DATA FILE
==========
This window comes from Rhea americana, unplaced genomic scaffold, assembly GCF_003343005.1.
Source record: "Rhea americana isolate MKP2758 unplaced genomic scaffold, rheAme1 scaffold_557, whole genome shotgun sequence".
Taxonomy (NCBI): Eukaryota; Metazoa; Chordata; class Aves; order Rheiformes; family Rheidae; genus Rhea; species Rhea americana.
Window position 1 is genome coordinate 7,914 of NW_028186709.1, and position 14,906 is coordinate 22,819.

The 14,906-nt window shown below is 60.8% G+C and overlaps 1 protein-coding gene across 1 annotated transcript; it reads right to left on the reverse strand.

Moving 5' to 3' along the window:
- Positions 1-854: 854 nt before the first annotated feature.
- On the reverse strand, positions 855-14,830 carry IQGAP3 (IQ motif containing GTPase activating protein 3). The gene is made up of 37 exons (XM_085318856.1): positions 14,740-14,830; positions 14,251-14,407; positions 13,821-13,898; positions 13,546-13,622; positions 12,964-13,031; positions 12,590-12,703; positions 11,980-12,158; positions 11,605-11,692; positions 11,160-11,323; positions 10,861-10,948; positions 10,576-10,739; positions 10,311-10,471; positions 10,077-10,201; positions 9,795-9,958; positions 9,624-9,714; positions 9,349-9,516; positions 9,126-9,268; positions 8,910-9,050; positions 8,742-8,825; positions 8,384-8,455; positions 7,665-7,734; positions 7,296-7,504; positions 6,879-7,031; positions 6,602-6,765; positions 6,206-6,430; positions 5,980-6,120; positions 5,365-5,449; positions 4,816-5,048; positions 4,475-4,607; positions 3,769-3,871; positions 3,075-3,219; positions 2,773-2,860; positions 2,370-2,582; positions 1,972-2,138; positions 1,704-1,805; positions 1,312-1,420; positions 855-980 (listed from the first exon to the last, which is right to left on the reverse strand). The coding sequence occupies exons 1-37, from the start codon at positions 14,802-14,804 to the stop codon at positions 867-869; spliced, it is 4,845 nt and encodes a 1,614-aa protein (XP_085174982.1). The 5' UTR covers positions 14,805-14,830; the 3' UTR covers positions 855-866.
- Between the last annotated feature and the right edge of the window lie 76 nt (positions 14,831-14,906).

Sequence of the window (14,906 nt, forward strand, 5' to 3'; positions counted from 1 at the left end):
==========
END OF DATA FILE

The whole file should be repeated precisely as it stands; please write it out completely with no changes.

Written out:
This window comes from Rhea americana, unplaced genomic scaffold, assembly GCF_003343005.1.
Source record: "Rhea americana isolate MKP2758 unplaced genomic scaffold, rheAme1 scaffold_557, whole genome shotgun sequence".
Taxonomy (NCBI): Eukaryota; Metazoa; Chordata; class Aves; order Rheiformes; family Rheidae; genus Rhea; species Rhea americana.
Window position 1 is genome coordinate 7,914 of NW_028186709.1, and position 14,906 is coordinate 22,819.

The 14,906-nt window shown below is 60.8% G+C and overlaps 1 protein-coding gene across 1 annotated transcript; it reads right to left on the reverse strand.

Moving 5' to 3' along the window:
- Positions 1-854: 854 nt before the first annotated feature.
- On the reverse strand, positions 855-14,830 carry IQGAP3 (IQ motif containing GTPase activating protein 3). The gene is made up of 37 exons (XM_085318856.1): positions 14,740-14,830; positions 14,251-14,407; positions 13,821-13,898; positions 13,546-13,622; positions 12,964-13,031; positions 12,590-12,703; positions 11,980-12,158; positions 11,605-11,692; positions 11,160-11,323; positions 10,861-10,948; positions 10,576-10,739; positions 10,311-10,471; positions 10,077-10,201; positions 9,795-9,958; positions 9,624-9,714; positions 9,349-9,516; positions 9,126-9,268; positions 8,910-9,050; positions 8,742-8,825; positions 8,384-8,455; positions 7,665-7,734; positions 7,296-7,504; positions 6,879-7,031; positions 6,602-6,765; positions 6,206-6,430; positions 5,980-6,120; positions 5,365-5,449; positions 4,816-5,048; positions 4,475-4,607; positions 3,769-3,871; positions 3,075-3,219; positions 2,773-2,860; positions 2,370-2,582; positions 1,972-2,138; positions 1,704-1,805; positions 1,312-1,420; positions 855-980 (listed from the first exon to the last, which is right to left on the reverse strand). The coding sequence occupies exons 1-37, from the start codon at positions 14,802-14,804 to the stop codon at positions 867-869; spliced, it is 4,845 nt and encodes a 1,614-aa protein (XP_085174982.1). The 5' UTR covers positions 14,805-14,830; the 3' UTR covers positions 855-866.
- Between the last annotated feature and the right edge of the window lie 76 nt (positions 14,831-14,906).

Sequence of the window (14,906 nt, forward strand, 5' to 3'; positions counted from 1 at the left end):